Then they use ip.addr != 1.2.3.4 to see all packets not containing the IP address 1.2.3.4 in it. Unfortunately, this does not do the expected.
     
    Instead, that expression will even be true for packets where either source or destination IP address equals 1.2.3.4. The reason for this, is that the expression ip.addr != 1.2.3.4 must be read as “the packet contains a field named ip.addr with a value different from 1.2.3.4”. As an IP datagram contains both a source and a destination address, the expression will evaluate to true whenever at least one of the two addresses differs from 1.2.3.4.
     
    If you want to filter out all packets containing IP datagrams to or from IP address 1.2.3.4, then the correct filter is !(ip.addr == 1.2.3.4) as it reads “show me all the packets for which it is not true that a field named ip.addr exists with a value of 1.2.3.4”, or in other words, “filter out all packets for which there are no occurrences of a field named ip.addr with the value 1.2.3.4”.

 

6. More Examples
    Show only SMTP (port 25) and ICMP traffic:

    tcp.port eq 25 or icmp

    Show only traffic in the LAN (192.168.x.x), between workstations and servers — no Internet:

    ip.src==192.168.0.0/16 and ip.dst==192.168.0.0/16

    TCP buffer full — Source is instructing Destination to stop sending data

    tcp.window_size == 0 &amp;&amp; tcp.flags.reset != 1

    Filter on Windows — Filter out noise, while watching Windows Client – DC exchanges

    smb || nbns || dcerpc || nbss || dns

    Sasser worm: –What sasser really did–

    ls_ads.opnum==0×09

    Match packets containing the (arbitrary) 3-byte sequence 0×81, 0×60, 0×03 at the beginning of the UDP payload, skipping the 8-byte UDP header.
    Note that the values for the byte sequence implicitly are in hexadecimal only. (Useful for matching homegrown packet protocols.)

    udp[8:3]==81:60:03

    The “slice” feature is also useful to filter on the vendor identifier part (OUI) of the MAC address, see the Ethernet page for details.
    Thus you may restrict the display to only packets from a specific device manufacturer. E.g. for DELL machines only:

    eth.addr[0:3]==00:06:5B

    Thus you may restrict the display to only packets from a specific device manufacturer. E.g. for DELL machines only:

    eth.addr[0:3]==00:06:5B

    It is also possible to search for characters appearing anywhere in a field or protocol by using the matches operator.

    Match packets that contains the 3-byte sequence 0×81, 0×60, 0×03 anywhere in the UDP header or payload:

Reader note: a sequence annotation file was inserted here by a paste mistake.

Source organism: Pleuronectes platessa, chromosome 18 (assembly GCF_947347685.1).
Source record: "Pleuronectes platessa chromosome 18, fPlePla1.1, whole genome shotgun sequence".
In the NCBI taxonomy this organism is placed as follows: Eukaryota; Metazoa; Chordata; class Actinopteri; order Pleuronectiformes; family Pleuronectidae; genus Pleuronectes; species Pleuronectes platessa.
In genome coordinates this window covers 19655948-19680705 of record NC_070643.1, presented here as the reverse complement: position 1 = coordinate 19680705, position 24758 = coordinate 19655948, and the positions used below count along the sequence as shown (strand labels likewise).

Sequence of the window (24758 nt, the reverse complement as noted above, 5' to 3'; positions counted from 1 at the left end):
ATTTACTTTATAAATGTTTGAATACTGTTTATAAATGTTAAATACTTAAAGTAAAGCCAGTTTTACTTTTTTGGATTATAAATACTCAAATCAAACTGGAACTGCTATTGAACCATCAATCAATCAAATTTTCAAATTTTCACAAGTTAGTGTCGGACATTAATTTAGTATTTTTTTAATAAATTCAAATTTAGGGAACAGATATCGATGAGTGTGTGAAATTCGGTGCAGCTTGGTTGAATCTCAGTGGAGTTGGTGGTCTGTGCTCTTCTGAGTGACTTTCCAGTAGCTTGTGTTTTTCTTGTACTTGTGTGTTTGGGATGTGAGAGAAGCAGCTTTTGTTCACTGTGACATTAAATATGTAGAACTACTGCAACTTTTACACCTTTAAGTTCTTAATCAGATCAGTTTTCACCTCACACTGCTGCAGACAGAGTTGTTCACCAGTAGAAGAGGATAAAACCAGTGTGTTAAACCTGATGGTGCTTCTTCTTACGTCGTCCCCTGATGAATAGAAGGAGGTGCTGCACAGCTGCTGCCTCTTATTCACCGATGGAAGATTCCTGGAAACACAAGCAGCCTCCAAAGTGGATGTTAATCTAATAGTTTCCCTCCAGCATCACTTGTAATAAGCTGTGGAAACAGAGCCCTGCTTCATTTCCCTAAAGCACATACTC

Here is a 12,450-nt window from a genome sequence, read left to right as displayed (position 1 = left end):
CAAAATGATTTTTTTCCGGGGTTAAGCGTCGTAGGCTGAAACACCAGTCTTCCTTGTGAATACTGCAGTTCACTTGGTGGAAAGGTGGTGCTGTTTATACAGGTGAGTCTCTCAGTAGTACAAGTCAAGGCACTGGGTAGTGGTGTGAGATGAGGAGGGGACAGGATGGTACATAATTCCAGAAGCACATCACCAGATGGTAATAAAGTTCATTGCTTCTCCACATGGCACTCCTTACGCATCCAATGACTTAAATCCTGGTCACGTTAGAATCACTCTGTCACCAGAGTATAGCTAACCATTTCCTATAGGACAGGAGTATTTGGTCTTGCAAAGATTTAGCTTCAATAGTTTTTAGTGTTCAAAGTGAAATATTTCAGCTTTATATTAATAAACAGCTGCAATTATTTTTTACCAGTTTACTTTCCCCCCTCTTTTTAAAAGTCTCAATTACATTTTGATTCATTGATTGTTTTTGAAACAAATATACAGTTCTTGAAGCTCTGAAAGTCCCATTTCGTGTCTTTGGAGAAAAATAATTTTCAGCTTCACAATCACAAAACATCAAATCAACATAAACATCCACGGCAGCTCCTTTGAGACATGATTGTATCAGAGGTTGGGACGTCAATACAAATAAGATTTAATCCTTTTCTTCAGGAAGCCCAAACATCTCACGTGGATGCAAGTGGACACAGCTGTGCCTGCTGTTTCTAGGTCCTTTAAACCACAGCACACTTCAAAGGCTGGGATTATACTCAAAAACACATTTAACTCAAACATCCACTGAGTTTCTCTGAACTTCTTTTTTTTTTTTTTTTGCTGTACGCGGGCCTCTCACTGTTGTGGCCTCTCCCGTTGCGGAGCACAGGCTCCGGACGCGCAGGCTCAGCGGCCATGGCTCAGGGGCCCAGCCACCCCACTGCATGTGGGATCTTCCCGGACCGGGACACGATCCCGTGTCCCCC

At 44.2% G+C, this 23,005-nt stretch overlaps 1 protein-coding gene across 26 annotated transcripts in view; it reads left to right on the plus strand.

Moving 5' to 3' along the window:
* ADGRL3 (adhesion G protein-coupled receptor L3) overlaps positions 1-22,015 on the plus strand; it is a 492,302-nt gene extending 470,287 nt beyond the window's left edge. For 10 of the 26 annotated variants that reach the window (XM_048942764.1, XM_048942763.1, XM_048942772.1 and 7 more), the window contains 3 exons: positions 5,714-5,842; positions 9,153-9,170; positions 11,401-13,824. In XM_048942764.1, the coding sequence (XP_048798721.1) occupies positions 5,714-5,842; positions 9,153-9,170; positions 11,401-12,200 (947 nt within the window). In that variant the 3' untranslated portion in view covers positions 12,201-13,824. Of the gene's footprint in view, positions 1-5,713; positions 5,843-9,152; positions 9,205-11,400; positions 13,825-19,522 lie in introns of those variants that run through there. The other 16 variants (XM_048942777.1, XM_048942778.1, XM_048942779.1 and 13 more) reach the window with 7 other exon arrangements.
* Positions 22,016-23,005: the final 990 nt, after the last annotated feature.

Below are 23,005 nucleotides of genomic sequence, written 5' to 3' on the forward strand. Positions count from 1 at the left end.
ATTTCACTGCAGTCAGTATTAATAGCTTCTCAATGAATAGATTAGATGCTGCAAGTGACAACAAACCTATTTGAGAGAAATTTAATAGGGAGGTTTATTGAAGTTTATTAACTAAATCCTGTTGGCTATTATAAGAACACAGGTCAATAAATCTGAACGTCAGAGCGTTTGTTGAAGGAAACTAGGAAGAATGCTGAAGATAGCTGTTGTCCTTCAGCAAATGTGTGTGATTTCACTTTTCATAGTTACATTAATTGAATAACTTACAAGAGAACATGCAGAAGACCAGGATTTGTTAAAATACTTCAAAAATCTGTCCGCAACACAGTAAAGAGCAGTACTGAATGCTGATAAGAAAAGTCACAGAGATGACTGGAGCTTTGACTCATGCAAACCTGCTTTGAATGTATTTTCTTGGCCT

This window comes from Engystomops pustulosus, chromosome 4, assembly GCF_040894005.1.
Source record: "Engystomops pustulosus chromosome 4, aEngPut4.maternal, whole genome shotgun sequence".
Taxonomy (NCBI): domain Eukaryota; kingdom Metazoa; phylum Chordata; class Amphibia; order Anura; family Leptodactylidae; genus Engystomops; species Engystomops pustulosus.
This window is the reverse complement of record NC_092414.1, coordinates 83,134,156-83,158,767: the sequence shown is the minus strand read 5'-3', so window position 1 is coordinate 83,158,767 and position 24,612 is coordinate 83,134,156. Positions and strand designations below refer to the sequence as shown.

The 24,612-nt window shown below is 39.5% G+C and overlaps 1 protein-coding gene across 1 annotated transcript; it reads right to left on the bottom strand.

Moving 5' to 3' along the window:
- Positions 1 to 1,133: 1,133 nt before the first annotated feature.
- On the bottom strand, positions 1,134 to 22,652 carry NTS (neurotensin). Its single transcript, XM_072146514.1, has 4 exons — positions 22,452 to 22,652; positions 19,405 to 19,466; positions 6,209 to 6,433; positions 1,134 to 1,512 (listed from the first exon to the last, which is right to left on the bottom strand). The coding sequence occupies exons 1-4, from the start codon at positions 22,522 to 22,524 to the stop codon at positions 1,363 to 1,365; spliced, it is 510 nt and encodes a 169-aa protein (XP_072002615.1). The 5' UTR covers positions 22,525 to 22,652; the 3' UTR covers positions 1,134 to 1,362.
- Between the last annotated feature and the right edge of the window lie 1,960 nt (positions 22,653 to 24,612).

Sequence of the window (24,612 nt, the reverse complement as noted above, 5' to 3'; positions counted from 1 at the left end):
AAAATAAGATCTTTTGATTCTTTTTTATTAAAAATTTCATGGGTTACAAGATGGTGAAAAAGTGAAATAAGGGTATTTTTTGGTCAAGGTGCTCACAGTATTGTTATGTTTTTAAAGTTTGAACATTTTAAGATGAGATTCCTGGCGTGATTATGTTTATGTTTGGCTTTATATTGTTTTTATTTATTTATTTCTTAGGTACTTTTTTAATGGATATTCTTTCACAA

udp contains 81:60:03

    Match packets where SIP To-header contains the string “a1762″ anywhere in the header:

    sip.To contains "a1762"

    The matches operator makes it possible to search for text in string fields and byte sequences using a regular expression, using Perl regular expression syntax.Note: Wireshark needs to be built with libpcre in order to be able to use the matches operator.

    Match HTTP requests where the last characters in the uri are the characters “gl=se”:

    http.request.uri matches "gl=se$"

    Note: The $ character is a PCRE punctuation character that matches the end of a string, in this case the end of http.request.uri field.

    Filter by a protocol ( e.g. SIP ) and filter out unwanted IPs:

    ip.src != xxx.xxx.xxx.xxx &amp;&amp; ip.dst != xxx.xxx.xxx.xxx &amp;&amp; sip

    Gotchas
     
    Some filter fields match against multiple protocol fields. For example, “ip.addr” matches against both the IP source and destination addresses in the IP header. The same is true for “tcp.port”, “udp.port”, “eth.addr”, and others. It’s important to note that

    ip.addr == 10.43.54.65

    is equivalent to

    ip.src == 10.43.54.65 or ip.dst == 10.43.54.65

    This can be counterintuitive in some cases. Suppose we want to filter out any traffic to or from 10.43.54.65. We might try the following:

    ip.addr != 10.43.54.65

    which is equivalent to

    ip.src != 10.43.54.65 or ip.dst != 10.43.54.65

    This translates to “pass all traffic except for traffic with a source IPv4 address of 10.43.54.65 and a destination IPv4 address of 10.43.54.65″,
    which isn’t what we wanted.

    Instead we need to negate the expression, like so:

    ! ( ip.addr == 10.43.54.65 )

    which is equivalent to

    ! (ip.src == 10.43.54.65 or ip.dst == 10.43.54.65)

    This translates to “pass any traffic except with a source IPv4 address of 10.43.54.65 or a destination IPv4 address of 10.43.54.65″,
    which is what we wanted.